If you have been on a flight recently, you will agree that airlines are working harder than ever to fly with full flights. We were reminded of that on our recent flights to California on Southwest Airlines as the flight crew continued to announce “This is a full flight, please take any available seat.” But the thing that caught our attention was the number of dogs that were on the flight. There were four in the first two rows. Flying with a pet is certainly not new as pets that are able to fit in carriers and go under the seat have been on airplanes for years. Of course service animals are allowed on flights, and it’s been easy to recognize a working service dog.
But on our flight, dogs weren’t in carriers, two weren’t even on leashes. None of them were wearing service dog vests. The biggest dog, a beautiful golden retriever, was laying in the floor of the middle seat in the first row, his owner in the window seat. The plane filled up and finally a woman came from the back of the plane to take the only empty seat, the one with the big dog at her feet. She was not happy. I wouldn’t have been either.
Let me start by saying I respect everyone’s love of pets and animals. I’m not a pet owner and after being bitten by a dog, honestly, I’m a bit skittish around them. If I had been asked to sit with a stranger’s dog between my knees for any length of time, I can imagine how I would have felt.
This was a new dilemma for me to witness on a flight. When we got off the plane, I asked the agent what were the rules regarding animals on flight. She stated that pets are required to be in a carrier, under the seat and there is a ticket price for these animals. Service animals fly with their owners for free. She went on to say, an individual can take up to six (!) animals on a flight. She was being very guarded with her comments. I told her of our experience and she carefully stated those were probably “comfort animals.” The airlines aren’t required to see any badges/vests/or doctor’s notes regarding a comfort animal. They don’t have to be in carriers.
I told her I was a bit confused. I support the need and use of a service animal, but what I was hearing her say (between the lines) was lots of the “comfort animals” are really, simply… pets. In accordance with the ADA, the airlines cannot ask to see the documentation of the animals’ job. She said that people are figuring this out and going online to get a little “kit” in case someone asks, but then bringing all sorts of animals into the cabin for free. I told her my concern about the big dog and asked if the flight attendants are trained in breaking up dog fights. I was making weak joke, but she was already ahead of me telling me about the dogs, cats, rabbits, birds, snakes, pigs, and yes, miniature horses that she had seen come onboard. I’m sure my eyebrows were in my hairline.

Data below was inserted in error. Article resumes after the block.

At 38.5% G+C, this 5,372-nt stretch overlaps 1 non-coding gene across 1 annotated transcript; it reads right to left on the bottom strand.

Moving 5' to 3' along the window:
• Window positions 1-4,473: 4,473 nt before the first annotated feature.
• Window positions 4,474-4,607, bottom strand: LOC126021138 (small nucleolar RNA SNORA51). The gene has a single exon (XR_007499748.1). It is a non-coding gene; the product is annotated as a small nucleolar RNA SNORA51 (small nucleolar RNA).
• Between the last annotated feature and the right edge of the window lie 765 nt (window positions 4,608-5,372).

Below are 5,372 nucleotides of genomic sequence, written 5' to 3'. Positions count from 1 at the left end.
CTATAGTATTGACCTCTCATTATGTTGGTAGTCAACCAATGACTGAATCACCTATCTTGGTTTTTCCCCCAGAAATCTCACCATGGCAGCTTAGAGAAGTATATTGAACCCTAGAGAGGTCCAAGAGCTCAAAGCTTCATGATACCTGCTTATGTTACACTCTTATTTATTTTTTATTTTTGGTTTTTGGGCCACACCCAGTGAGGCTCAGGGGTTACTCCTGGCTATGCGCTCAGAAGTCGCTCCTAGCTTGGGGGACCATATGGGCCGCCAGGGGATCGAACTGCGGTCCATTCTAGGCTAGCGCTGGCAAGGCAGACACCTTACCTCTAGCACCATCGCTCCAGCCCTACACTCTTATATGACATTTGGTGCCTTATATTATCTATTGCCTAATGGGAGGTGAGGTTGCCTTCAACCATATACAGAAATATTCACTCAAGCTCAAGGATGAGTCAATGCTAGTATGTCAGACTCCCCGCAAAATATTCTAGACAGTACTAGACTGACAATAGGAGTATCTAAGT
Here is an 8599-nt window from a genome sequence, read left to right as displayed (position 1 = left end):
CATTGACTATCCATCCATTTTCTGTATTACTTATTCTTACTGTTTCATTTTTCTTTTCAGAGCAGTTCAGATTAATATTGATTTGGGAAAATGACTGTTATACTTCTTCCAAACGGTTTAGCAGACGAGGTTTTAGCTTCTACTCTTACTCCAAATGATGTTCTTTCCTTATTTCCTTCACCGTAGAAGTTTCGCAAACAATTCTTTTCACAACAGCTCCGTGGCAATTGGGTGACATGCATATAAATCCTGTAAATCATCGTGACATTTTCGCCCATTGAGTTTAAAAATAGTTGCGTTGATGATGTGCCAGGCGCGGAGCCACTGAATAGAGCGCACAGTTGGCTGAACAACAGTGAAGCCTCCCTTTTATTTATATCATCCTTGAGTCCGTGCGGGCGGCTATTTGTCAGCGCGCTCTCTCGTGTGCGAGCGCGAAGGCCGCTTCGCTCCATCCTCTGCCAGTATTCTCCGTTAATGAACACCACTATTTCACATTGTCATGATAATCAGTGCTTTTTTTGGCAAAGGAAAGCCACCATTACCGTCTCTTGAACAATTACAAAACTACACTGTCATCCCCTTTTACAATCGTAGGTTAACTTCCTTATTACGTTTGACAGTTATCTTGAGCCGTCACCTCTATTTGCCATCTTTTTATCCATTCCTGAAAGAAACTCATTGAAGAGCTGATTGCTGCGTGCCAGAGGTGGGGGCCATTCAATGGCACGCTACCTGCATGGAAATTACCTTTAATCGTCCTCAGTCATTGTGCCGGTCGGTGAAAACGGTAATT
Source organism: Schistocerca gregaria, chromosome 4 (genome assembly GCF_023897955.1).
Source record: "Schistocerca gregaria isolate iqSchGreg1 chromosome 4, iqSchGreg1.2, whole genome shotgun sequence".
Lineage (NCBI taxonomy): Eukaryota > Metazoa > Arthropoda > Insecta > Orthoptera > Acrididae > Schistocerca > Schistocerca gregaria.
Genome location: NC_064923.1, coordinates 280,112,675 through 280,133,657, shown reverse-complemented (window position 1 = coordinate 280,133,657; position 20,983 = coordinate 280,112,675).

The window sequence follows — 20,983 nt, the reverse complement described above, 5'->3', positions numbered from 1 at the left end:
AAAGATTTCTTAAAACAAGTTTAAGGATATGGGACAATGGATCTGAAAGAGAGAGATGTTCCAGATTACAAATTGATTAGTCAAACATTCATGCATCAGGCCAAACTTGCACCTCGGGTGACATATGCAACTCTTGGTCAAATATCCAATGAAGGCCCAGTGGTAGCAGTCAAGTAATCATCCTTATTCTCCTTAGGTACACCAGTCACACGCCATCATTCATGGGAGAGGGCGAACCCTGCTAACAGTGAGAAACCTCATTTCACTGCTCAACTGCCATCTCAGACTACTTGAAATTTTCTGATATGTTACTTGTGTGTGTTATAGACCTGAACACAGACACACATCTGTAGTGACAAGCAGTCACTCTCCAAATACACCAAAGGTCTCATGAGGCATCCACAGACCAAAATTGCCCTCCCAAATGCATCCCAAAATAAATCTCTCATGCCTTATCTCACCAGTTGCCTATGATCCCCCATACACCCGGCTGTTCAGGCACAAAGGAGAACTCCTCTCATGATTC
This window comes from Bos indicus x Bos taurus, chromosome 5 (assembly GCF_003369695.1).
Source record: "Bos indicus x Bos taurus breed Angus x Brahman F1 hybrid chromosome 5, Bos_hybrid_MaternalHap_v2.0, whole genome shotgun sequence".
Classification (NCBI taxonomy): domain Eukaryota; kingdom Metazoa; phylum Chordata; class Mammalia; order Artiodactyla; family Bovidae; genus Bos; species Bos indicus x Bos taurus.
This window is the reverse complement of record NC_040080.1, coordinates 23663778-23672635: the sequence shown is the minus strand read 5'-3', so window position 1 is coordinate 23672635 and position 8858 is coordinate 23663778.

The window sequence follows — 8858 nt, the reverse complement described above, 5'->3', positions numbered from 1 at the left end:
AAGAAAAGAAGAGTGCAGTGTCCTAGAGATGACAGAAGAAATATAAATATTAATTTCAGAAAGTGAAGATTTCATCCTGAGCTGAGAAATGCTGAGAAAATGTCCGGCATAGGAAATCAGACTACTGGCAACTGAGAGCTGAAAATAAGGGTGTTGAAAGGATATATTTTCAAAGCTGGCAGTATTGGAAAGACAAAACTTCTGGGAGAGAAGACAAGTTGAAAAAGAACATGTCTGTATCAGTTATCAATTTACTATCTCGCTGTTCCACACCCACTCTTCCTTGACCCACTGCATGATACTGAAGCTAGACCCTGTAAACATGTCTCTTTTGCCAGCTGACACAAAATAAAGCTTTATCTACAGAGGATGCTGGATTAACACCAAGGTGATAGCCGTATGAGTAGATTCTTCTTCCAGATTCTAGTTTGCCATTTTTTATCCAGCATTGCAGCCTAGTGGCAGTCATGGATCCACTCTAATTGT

I was already on my next question, “What about the peanuts? If you can’t serve peanuts onboard due to a nut allergy, what about people that are allergic to these animals?” (a fur ball was starting to wad up in my throat just thinking about sharing the seat with a shedder) The agent said that animals were given the first row and people with allergies were to seek seats in the back. (Didn’t make sense to me, seems like that should be just the opposite so sneezers don’t have to walk by the critters.) The last time I sat in the front row, the agent made me store my purse in the overhead bin. It was too dangerous worn across my body and in my lap. If my purse is dangerous, what will airborne pigs be like?
For fun, I did go online to see the service animal “kit” that is available for purchase. The different websites did tout that the animals could fly free, no questions asked. So I’m paying for my luggage and sometimes my carry-on with no leniency on the weight restrictions, yet someone can bring their critter on for free?
I felt sorry for the agent when I asked her where this all would stop. She looked bewildered and said, “If your flight felt like Jungle Book, I suggest you write the airline.”
Editor's note: Most people think of this image when imagining a "comfort pet":
But, there's no current restrictions from the "comfort" pet being this: